One of the problems with race preferencing is that it assumes a notion of victimhood in the beneficiary of the AA policy, regardless of whether or not that person sees themself as a victim. Moreover, it undermines the actual achievements of those who have excelled academically, but who have to endure the silent judgement of others who presume that they are the beneficiaries of an AA system. It creates the stigma that as a member of a preferred group you are not deserving of your admission, even if you excelled.
Not only does race-based AA fail to produce the good results that it promises, it can produce results that harm the people that it aims to benefit. The policy undermines the achievements of those who belong to the racial group that the policy prefers. It imposes upon every member of the preferred race the demeaning burden of presumed inferiority.
‘Black' candidates that are admitted to universities because they are the best qualified, are still forced to carry the stigma that were only chosen to fulfil a quota. Instead of being recognized for their genuine talents and abilities, they are viewed suspiciously by their colleagues, who are lead to believe that they were only appointed because they are ‘black'.
The following quote testifies to the anguish that many highly qualified ‘blacks' feel as a result of racial preference.
"You always want to believe that you were hired because you were the best ... But everything around you is telling you you were brought in for one reason: because you were a quota ... No matter how hard I worked or how brilliant I was, it wasn't getting me anywhere. It's a hell of a stigma to overcome."
In the realm of education, the policy acts as a disincentive for preferred candidates to do their best.The more that they are rewarded for their race as opposed to their merits, the less reason they are given to develop their talents and strive for excellence when they are studying.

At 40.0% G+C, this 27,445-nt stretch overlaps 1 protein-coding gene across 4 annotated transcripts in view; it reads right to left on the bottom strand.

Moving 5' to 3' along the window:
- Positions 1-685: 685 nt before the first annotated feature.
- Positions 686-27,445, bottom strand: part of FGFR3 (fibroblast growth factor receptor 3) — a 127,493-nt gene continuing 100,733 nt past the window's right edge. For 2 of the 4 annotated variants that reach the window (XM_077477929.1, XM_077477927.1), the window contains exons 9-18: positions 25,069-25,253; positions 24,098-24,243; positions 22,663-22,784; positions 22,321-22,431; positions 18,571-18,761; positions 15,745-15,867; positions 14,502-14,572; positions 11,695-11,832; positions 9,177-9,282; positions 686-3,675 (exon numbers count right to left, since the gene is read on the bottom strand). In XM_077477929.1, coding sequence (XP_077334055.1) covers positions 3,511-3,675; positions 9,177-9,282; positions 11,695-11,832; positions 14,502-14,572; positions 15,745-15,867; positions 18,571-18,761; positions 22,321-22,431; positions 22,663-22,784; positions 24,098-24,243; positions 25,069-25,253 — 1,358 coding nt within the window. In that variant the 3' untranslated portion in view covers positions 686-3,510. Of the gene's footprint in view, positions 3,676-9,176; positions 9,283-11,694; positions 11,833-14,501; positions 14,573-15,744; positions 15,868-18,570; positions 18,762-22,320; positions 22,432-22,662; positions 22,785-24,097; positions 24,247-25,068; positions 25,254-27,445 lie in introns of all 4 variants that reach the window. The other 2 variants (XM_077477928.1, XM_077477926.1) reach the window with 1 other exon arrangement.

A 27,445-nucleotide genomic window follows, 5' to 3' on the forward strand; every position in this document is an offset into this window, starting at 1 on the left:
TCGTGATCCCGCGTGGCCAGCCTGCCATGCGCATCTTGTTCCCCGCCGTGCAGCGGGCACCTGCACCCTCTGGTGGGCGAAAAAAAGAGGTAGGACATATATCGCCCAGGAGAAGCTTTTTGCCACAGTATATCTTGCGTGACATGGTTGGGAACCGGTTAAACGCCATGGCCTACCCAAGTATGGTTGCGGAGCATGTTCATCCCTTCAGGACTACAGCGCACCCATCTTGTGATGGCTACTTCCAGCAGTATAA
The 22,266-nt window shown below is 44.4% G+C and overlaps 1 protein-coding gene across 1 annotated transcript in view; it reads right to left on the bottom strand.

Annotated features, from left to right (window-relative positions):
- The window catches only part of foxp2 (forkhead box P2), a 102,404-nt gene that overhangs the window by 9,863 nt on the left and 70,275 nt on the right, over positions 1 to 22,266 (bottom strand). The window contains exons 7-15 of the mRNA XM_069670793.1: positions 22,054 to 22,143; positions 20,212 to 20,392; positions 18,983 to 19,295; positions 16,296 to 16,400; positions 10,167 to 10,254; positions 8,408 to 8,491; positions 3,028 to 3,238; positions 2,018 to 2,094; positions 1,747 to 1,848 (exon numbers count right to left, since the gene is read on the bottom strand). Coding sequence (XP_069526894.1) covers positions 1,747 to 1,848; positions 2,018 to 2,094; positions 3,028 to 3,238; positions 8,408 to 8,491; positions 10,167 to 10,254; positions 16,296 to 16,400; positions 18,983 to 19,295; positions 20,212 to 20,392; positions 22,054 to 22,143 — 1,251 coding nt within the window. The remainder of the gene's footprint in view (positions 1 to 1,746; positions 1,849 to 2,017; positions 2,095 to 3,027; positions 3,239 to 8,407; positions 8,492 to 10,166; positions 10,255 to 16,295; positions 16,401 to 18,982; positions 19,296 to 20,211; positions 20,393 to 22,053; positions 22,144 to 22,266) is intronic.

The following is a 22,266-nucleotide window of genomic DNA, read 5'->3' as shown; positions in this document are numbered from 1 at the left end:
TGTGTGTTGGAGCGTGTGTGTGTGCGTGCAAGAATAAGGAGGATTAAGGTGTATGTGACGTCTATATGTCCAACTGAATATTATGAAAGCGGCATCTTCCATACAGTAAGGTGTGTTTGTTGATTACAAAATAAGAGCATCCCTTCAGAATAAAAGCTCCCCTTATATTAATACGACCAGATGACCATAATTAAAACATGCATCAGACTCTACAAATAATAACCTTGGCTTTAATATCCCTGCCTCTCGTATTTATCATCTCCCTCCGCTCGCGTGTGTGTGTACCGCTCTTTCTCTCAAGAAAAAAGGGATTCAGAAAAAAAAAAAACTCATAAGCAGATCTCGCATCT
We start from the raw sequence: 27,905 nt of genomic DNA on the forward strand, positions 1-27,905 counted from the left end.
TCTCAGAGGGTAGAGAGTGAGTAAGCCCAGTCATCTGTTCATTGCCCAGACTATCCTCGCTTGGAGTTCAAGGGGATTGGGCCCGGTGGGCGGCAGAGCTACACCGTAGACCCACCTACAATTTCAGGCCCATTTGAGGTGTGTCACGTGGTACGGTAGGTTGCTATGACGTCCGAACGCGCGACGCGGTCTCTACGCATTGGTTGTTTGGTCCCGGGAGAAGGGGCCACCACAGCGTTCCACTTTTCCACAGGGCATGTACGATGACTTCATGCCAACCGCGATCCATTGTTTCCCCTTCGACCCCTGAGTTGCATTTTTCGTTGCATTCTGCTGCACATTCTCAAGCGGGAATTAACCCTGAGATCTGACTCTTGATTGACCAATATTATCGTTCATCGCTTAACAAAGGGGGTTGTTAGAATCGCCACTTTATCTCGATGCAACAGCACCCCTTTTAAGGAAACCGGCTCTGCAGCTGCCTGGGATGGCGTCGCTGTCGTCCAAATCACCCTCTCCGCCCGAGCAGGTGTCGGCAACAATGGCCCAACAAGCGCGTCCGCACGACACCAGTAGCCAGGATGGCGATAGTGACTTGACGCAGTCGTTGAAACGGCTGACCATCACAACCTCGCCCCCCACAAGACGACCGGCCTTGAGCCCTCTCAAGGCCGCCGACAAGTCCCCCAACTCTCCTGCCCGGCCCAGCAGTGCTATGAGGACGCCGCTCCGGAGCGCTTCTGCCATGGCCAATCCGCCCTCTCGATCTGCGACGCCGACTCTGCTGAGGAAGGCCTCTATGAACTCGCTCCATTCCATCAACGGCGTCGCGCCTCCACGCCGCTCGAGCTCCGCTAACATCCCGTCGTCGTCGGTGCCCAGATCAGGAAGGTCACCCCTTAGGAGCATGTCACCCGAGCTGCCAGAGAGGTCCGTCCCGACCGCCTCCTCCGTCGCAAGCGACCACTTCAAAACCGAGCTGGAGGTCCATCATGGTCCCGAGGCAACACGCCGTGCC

The preceding arguments should not be misconstrued to imply that members of particular racial groups are inherently less qualified or capable than members of other racial groups. Such a claim is racist and obviously false. The claim is simply that the more emphasis that a preference policy places on race, the less weight it places on merit. The same would apply if preference were placed on some other feature like height or hair colour.
In order to adopt a policy that takes account of race, some form of racial classification must be used in order to determine who counts as ‘black'or ‘white'. Every person would have to be identified as being part of a particular racial group. Such a system would be undesirable since it would reinstitute the humiliating classificatory processes that were used in Nazi Germany and Apartheid South Africa.The classifications would often be arbitrary since people of mixed racial descent cannot be easily classified.
Race preference requires us to ask a series of repulsive questions. In order to determine how benefits are to be allocated it must be decided how much "blood" from a particular race is required to be considered a part of that race. Is one ‘black' parent, grandparent or great grandparent enough to be considered ‘black'? Would the same test be used to determine who is ‘white'?
A clear line would have to be draw between those who would benefit from the preference and those who would not. But on what basis would such a line be drawn? In Nazi Germany a person's status as a Jew was determined by how much Jewish blood they had. Having one Jewish grandparent was enough to be sent to a concentration camp. In South Africa would having one ‘black' grandparent be enough to secure a favorable position in a university?
Who gets to decide what racial group people belong to? If people were given the power to assign themselves to a race of their choosing the results would be inconsistent. Preferential policies would incentivise people to categorize themselves as being members of the preferred racial group. Given that the stakes will be high for people to prove that they belong to a preferred group, there will be much contestation among those who fall into ambiguous racial categories.
The system would require administrators to engage in the same kinds of repugnant classification tests that were used in the past. Race preference does this terrible thing to our community and ourselves; it compels us to do what the Nazis urged - to think with our blood.